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Mayor Lin Chia-lung calls for changes in Taichung BRT

Mayor Lin Chia-lung calls for changes in Taichung BRT

Taichung Mayor Lin Chia-lung shied away from calling the city’s Bus Rapid Transit (BRT) system a true BRT, saying that Taichung’s BRT “has not been born yet.” Lin noted that a team he put in place shortly after taking office is working to ferret out problems in the system and he will offer a comprehensive plan to the public within the next few months.

Speaking at a town hall meeting on Monday, Mayor Lin said he had assembled a group of 17 experts in transportation from all over Taiwan to study the BRT system as it is now operating and to see what changes and adjustments need to be made. The team has met more than 20 times already to discuss what has been learned and to make on-site inspections throughout the entire BRT system.

Lin outlined four major areas where work is needed. He said that the first priority is to ensure that passengers using the system will get better service, no matter whether this involves using single-car units or double-car arrangements. Second, the system needs to have more dedicated lanes in order to achieve greater efficiency and raise average speeds throughout the system. Third, the system must be absolutely safe both for those riding on buses and for other vehicles traveling around the city. And fourth, the system eventually should be extended to offer service to locations in other parts of the Greater Taichung area.

Lin said the BRT work team is developing a new layout for the bus system that will be unveiled by July 8. This will include more dedicated lanes for BRT buses in order to minimize the need to switch from dedicated lanes to regular traffic lanes. This will reduce the possibility of accidents and help lower travel times in the system.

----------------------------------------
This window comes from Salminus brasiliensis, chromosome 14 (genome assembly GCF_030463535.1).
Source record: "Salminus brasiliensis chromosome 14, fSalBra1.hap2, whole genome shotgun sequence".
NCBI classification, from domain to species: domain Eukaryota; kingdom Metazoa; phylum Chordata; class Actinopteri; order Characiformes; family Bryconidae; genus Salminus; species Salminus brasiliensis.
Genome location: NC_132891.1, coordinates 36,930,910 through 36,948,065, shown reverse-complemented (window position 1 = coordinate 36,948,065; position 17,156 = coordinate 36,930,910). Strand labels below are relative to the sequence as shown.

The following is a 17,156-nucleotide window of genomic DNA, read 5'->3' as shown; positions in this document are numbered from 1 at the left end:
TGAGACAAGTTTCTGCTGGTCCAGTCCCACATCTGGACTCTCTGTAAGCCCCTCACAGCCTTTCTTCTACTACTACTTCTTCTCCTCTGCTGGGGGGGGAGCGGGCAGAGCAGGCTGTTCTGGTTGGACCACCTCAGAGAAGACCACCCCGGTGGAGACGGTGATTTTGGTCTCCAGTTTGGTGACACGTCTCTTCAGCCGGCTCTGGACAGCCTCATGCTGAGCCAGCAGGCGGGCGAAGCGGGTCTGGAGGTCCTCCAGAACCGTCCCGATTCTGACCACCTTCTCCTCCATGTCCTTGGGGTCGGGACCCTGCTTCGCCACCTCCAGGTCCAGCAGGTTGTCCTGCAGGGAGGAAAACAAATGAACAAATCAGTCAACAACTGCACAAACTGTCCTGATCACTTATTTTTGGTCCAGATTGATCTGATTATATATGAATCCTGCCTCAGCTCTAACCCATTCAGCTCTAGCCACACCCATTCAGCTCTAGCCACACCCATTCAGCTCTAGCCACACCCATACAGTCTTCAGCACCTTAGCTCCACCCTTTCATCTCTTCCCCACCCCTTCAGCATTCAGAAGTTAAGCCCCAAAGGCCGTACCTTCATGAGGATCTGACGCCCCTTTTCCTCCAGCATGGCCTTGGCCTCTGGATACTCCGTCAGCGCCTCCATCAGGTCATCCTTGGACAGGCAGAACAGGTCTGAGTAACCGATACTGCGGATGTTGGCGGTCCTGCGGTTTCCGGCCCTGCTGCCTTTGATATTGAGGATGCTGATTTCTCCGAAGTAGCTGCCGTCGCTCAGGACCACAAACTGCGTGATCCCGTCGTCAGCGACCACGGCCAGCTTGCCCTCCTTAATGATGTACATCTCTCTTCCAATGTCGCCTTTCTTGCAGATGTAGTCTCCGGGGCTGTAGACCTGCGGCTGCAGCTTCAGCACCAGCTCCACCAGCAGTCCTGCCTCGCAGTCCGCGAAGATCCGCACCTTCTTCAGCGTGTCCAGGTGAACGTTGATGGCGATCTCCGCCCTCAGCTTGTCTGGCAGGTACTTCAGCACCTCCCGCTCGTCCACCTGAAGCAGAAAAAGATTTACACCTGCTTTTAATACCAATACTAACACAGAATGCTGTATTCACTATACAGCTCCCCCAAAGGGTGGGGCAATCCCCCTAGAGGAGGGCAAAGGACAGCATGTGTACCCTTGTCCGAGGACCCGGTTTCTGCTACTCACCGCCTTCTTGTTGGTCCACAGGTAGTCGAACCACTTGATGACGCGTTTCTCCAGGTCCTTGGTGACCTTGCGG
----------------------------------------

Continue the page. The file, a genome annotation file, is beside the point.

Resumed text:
At the same time, the hardware and software in the BRT control center will be upgraded so that dispatchers can carry on three-way communication when needed with buses in the system.

The Taichung BRT has been criticized for a number of incidents since it began operation late last year. On January 20 a bus which had just left Taichung Station was hit by an SUV driven by a driver who was unfamiliar with traffic in Taichung. The SUV impacted the side of the bus near the driver’s seat but fortunately the bus driver, a woman surnamed Wang, was able to control the vehicle and pulled on the handbrake before fainting to avoid further damage.

Ironically enough, Wang was embarrassed less than a month later when a passenger took photos of her chatting with a volunteer assistant while driving, even allowing the volunteer to call out bus stops and make announcements using the PA system. BRT officials found themselves having to upbraid the driver and issue reminders to drivers and assistants on the importance of safety.

In late February Taichung City Councilor Chen Shu-hua charged that of the 32 buses in use in the BRT system at the time, an average of 19 vehicles a day were in need of some kind of repair or maintenance. She said that the system was not operating in accordance with the standards set for safety, noting that buses were often sent out into traffic without having been first inspected and declared free of problems.

Also in late February, the system received bad publicity after a pair of young sisters were separated while riding the systems. The older sister had stepped down from the bus at a stop, but the driver did not check the interior closely enough and closed the doors and pulled away before the younger sister could alight. The older sister ran nearly two kilometers to the end of the line at Taichung Train Station to pick up her sister, who was still on the bus. Afterwards the Taichung Municipal Department of Transportation and the driver were forced to offer public apologies to the two sisters.

In March there were also minor problems with the system including a bus which stalled and could not be re-started and eventually needed a new battery in order to continue operating. That was followed a few days later by a collision between a bus and a private vehicle as the bus was changing from a dedicated lane to a regular lane. There were no injuries in that particular incident, but it pointed up the risk of accidents in places where buses must switch between the two types of lanes.


Updated : 2021-03-06 00:49 GMT+08:00